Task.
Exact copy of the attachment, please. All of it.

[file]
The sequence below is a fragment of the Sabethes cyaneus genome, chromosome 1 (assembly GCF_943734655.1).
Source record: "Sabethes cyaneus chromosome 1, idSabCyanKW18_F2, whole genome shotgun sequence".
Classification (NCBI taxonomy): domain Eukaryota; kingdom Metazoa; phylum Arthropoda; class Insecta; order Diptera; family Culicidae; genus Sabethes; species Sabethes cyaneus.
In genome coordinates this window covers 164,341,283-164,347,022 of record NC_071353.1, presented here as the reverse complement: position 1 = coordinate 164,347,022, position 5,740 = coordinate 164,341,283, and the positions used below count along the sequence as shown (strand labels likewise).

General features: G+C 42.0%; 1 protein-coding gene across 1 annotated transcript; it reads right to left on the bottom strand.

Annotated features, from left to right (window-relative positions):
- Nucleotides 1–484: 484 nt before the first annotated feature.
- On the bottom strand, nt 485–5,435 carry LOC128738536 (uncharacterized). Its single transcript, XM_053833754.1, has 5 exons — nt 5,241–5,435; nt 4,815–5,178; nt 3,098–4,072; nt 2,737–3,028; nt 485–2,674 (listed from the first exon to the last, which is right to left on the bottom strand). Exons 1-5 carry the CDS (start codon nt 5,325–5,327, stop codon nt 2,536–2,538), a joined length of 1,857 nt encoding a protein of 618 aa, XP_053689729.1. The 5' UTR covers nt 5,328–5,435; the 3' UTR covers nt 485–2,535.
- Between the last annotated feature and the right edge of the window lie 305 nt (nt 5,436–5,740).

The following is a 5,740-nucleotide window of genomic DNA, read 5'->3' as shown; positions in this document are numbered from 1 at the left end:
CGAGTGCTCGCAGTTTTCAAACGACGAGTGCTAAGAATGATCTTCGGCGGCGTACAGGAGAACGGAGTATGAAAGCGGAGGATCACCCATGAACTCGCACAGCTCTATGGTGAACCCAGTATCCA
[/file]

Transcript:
The sequence below is a fragment of the Sabethes cyaneus genome, chromosome 1 (assembly GCF_943734655.1).
Source record: "Sabethes cyaneus chromosome 1, idSabCyanKW18_F2, whole genome shotgun sequence".
Classification (NCBI taxonomy): domain Eukaryota; kingdom Metazoa; phylum Arthropoda; class Insecta; order Diptera; family Culicidae; genus Sabethes; species Sabethes cyaneus.
In genome coordinates this window covers 164,341,283-164,347,022 of record NC_071353.1, presented here as the reverse complement: position 1 = coordinate 164,347,022, position 5,740 = coordinate 164,341,283, and the positions used below count along the sequence as shown (strand labels likewise).

General features: G+C 42.0%; 1 protein-coding gene across 1 annotated transcript; it reads right to left on the bottom strand.

Annotated features, from left to right (window-relative positions):
- Nucleotides 1–484: 484 nt before the first annotated feature.
- On the bottom strand, nt 485–5,435 carry LOC128738536 (uncharacterized). Its single transcript, XM_053833754.1, has 5 exons — nt 5,241–5,435; nt 4,815–5,178; nt 3,098–4,072; nt 2,737–3,028; nt 485–2,674 (listed from the first exon to the last, which is right to left on the bottom strand). Exons 1-5 carry the CDS (start codon nt 5,325–5,327, stop codon nt 2,536–2,538), a joined length of 1,857 nt encoding a protein of 618 aa, XP_053689729.1. The 5' UTR covers nt 5,328–5,435; the 3' UTR covers nt 485–2,535.
- Between the last annotated feature and the right edge of the window lie 305 nt (nt 5,436–5,740).

The following is a 5,740-nucleotide window of genomic DNA, read 5'->3' as shown; positions in this document are numbered from 1 at the left end:
CGAGTGCTCGCAGTTTTCAAACGACGAGTGCTAAGAATGATCTTCGGCGGCGTACAGGAGAACGGAGTATGAAAGCGGAGGATCACCCATGAACTCGCACAGCTCTATGGTGAACCCAGTATCCA